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Search Results for: malcolm gladwell

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The Moth

The Moth

Preface by Adam Gopnik Foreword by George Dawes Green Edited by Catherine Burns

For the first time in print, celebrated storytelling phenomenon The Moth presents fifty spellbinding, soul-bearing stories selected from their extensive archive (fifteen-plus years and 10,000-plus stories strong). Inspired by friends telling stories on a porch, The Moth was born in small-town Georgia, garnered a cult following in New York City, and then rose to national acclaim with the wildly popular podcast and Peabody Award-winning weekly public radio show The Moth Radio Hour.

Stories include: writer Malcolm Gladwell’s wedding toast gone horribly awry; legendary rapper Darryl “DMC” McDaniels’ obsession with a Sarah McLachlan song; poker champion Annie Duke’s two-million-dollar hand; and A. E. Hotchner’s death-defying stint in a bullring . . . with his friend Ernest Hemingway. Read about the panic of former Clinton Press Secretary Joe Lockhart when he misses Air Force One after a hard night of drinking in Moscow, and Dr. George Lombardi’s fight to save Mother Teresa’s life.

This will be a beloved read for existing Moth enthusiasts, fans of the featured storytellers, and all who savor well-told, hilarious, and heartbreaking stories.

The Tipping Point

The Tipping Point

Discover Malcolm Gladwell’s breakthrough debut and explore the science behind viral trends in business, marketing, and human behavior.

The tipping point is that magic moment when an idea, trend, or social behavior crosses a threshold, tips, and spreads like wildfire. Just as a single sick person can start an epidemic of the flu, so too can a small but precisely targeted push cause a fashion trend, the popularity of a new product, or a drop in the crime rate. This widely acclaimed bestseller, in which Malcolm Gladwell explores and brilliantly illuminates the tipping point phenomenon, is already changing the way people throughout the world think about selling products and disseminating ideas.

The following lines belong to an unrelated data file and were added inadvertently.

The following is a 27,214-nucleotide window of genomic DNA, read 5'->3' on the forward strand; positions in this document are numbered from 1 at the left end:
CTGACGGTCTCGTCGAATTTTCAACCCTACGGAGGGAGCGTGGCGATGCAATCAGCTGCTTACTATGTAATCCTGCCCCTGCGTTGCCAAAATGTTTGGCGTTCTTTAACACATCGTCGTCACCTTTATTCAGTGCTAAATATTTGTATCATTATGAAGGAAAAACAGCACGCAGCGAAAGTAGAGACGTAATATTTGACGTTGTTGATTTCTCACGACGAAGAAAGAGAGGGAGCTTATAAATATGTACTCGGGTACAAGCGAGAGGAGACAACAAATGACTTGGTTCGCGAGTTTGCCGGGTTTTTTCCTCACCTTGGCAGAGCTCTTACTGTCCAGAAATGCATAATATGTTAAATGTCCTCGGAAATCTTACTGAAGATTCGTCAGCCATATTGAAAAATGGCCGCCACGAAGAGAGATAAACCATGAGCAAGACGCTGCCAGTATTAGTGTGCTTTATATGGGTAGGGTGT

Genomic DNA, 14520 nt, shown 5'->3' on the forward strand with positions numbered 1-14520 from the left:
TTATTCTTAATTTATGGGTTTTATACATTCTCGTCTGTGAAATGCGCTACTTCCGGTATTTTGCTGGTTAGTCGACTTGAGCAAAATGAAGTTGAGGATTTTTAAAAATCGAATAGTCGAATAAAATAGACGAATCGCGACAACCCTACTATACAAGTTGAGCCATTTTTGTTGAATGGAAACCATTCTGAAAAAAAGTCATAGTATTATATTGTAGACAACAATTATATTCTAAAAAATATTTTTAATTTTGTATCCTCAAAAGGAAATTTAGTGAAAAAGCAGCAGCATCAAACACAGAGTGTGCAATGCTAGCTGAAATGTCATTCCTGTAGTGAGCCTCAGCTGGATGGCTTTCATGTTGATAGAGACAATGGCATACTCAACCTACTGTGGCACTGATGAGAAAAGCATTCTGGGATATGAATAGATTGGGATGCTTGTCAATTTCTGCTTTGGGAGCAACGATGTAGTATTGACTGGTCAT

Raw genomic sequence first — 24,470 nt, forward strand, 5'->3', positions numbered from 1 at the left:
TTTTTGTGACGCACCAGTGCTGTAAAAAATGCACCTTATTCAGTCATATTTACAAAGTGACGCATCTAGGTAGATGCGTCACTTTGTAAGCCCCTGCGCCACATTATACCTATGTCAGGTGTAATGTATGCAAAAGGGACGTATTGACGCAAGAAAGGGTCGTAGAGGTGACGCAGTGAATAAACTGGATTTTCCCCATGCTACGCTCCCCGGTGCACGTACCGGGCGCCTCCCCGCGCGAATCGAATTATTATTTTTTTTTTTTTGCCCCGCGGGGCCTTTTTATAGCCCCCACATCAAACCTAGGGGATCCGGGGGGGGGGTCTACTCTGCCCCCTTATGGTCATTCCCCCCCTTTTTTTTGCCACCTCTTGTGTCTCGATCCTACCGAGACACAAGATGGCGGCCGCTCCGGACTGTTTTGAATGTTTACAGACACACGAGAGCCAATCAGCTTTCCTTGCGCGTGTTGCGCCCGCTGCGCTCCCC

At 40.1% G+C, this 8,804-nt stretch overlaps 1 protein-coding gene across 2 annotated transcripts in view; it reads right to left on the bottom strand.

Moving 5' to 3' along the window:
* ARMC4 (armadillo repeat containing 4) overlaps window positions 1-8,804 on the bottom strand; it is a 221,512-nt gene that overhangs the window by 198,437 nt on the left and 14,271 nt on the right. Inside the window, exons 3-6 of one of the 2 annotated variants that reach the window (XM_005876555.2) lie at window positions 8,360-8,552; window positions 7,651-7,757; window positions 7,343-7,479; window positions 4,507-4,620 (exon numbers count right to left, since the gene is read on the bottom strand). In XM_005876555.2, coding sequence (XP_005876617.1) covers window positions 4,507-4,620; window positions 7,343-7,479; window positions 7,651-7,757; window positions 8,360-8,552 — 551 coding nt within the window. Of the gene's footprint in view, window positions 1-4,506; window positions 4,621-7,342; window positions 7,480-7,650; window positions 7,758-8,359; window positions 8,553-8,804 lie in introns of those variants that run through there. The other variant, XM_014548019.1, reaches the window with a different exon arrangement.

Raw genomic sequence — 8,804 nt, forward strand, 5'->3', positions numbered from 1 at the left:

Theories, Predictions, and Diagnoses

Theories, Predictions, and Diagnoses

What is the difference between choking and panicking? Why are there dozens of varieties of mustard-but only one variety of ketchup? What do football players teach us about how to hire teachers? What does hair dye tell us about the history of the 20th century?

In the past decade, Malcolm Gladwell has written three books that have radically changed how we understand our world and ourselves: The Tipping Point; Blink; and Outliers. Now, in What the Dog Saw, he brings together, for the first time, the best of his writing from The New Yorker over the same period.

Here is the bittersweet tale of the inventor of the birth control pill, and the dazzling inventions of the pasta sauce pioneer Howard Moscowitz. Gladwell sits with Ron Popeil, the king of the American kitchen, as he sells rotisserie ovens, and divines the secrets of Cesar Millan, the “dog whisperer” who can calm savage animals with the touch of his hand. He explores intelligence tests and ethnic profiling and “hindsight bias” and why it was that everyone in Silicon Valley once tripped over themselves to hire the same college graduate.